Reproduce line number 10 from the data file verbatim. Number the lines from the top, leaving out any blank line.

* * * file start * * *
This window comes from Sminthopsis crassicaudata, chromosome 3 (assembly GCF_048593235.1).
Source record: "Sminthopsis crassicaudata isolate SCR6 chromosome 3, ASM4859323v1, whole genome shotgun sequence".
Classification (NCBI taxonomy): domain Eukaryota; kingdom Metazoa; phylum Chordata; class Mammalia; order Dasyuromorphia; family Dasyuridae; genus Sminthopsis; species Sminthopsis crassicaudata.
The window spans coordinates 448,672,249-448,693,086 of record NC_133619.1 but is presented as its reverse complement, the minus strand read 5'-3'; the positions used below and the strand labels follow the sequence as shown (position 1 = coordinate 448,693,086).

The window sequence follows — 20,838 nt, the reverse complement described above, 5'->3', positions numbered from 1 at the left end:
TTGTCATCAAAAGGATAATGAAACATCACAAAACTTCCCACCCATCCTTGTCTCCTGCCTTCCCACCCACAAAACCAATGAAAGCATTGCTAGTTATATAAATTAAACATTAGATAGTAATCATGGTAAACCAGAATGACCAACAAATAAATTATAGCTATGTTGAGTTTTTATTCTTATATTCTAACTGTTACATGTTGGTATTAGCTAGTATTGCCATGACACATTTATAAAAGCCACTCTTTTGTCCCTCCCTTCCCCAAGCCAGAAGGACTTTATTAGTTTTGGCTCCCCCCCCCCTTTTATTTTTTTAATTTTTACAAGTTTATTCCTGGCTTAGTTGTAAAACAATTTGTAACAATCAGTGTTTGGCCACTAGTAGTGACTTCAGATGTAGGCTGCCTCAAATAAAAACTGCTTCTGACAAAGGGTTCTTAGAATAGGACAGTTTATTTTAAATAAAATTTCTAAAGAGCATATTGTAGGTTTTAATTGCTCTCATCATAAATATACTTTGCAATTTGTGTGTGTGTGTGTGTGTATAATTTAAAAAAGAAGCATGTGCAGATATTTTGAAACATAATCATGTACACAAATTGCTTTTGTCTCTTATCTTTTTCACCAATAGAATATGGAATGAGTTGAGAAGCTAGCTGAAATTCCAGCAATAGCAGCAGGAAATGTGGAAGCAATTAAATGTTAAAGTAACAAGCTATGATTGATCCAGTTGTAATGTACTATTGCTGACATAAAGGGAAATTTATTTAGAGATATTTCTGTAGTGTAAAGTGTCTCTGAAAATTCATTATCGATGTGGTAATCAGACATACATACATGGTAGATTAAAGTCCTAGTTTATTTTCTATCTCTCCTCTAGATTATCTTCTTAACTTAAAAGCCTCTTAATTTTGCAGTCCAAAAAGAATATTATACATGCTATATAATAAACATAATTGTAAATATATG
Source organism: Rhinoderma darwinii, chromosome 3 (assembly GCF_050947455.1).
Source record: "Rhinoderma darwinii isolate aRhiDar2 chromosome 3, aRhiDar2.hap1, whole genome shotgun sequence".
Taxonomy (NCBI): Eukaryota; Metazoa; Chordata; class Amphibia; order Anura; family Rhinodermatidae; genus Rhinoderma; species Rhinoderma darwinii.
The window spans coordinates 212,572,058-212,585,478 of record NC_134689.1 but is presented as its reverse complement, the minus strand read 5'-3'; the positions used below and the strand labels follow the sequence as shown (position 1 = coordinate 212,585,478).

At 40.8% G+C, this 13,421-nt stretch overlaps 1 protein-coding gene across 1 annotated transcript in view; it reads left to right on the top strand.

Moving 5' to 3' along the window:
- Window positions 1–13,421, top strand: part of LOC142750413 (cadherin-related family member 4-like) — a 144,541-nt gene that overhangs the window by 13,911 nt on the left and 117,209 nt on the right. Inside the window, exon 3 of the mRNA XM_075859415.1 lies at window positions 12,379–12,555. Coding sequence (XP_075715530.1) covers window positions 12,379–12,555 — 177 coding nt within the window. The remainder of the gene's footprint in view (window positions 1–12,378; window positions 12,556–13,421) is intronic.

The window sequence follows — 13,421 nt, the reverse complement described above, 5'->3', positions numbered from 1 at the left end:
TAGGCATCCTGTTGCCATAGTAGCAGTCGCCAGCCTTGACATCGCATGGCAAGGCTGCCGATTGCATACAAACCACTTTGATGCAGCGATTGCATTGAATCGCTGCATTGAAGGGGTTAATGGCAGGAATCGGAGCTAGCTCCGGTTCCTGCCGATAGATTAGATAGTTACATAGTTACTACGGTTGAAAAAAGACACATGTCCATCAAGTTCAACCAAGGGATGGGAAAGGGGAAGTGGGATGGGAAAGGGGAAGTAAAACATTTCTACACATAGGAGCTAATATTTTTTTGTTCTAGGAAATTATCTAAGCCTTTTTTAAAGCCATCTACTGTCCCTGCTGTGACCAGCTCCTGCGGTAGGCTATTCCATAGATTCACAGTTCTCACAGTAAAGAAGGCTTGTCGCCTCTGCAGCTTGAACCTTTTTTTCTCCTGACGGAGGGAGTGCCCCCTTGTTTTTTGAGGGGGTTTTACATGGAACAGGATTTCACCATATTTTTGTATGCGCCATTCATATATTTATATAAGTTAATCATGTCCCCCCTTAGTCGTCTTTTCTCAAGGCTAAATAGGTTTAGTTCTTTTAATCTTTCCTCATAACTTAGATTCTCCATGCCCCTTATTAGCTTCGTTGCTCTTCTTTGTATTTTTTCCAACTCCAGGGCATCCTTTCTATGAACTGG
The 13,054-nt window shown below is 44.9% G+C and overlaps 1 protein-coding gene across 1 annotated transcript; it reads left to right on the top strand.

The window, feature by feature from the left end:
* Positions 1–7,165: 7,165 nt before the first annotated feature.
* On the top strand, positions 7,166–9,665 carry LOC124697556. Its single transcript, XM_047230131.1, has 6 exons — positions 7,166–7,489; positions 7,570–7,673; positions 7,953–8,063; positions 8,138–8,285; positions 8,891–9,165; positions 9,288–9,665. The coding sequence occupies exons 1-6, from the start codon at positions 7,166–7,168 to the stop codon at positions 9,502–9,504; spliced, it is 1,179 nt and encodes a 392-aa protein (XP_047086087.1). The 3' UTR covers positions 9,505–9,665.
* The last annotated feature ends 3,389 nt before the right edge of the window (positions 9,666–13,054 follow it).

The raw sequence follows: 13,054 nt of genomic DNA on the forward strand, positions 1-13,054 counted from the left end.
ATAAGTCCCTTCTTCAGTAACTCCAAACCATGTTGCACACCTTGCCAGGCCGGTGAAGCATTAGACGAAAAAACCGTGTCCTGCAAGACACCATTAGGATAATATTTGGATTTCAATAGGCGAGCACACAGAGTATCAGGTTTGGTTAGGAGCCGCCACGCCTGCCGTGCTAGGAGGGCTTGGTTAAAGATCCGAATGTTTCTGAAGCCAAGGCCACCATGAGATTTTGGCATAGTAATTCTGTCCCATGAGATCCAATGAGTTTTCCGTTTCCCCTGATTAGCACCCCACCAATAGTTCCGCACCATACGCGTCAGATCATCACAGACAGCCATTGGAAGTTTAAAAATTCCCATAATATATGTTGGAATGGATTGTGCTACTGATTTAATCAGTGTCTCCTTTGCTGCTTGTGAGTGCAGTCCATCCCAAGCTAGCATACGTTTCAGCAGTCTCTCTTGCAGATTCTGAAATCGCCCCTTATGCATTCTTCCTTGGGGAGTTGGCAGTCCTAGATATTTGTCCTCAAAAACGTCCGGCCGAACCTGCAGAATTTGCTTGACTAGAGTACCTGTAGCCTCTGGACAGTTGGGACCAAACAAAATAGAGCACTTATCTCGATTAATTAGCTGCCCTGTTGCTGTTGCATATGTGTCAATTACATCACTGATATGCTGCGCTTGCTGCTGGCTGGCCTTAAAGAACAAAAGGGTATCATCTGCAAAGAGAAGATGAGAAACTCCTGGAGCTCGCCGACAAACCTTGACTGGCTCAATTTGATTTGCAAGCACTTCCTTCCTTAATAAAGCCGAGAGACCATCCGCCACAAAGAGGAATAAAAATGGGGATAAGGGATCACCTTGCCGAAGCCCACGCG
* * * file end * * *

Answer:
The window spans coordinates 212,572,058-212,585,478 of record NC_134689.1 but is presented as its reverse complement, the minus strand read 5'-3'; the positions used below and the strand labels follow the sequence as shown (position 1 = coordinate 212,585,478).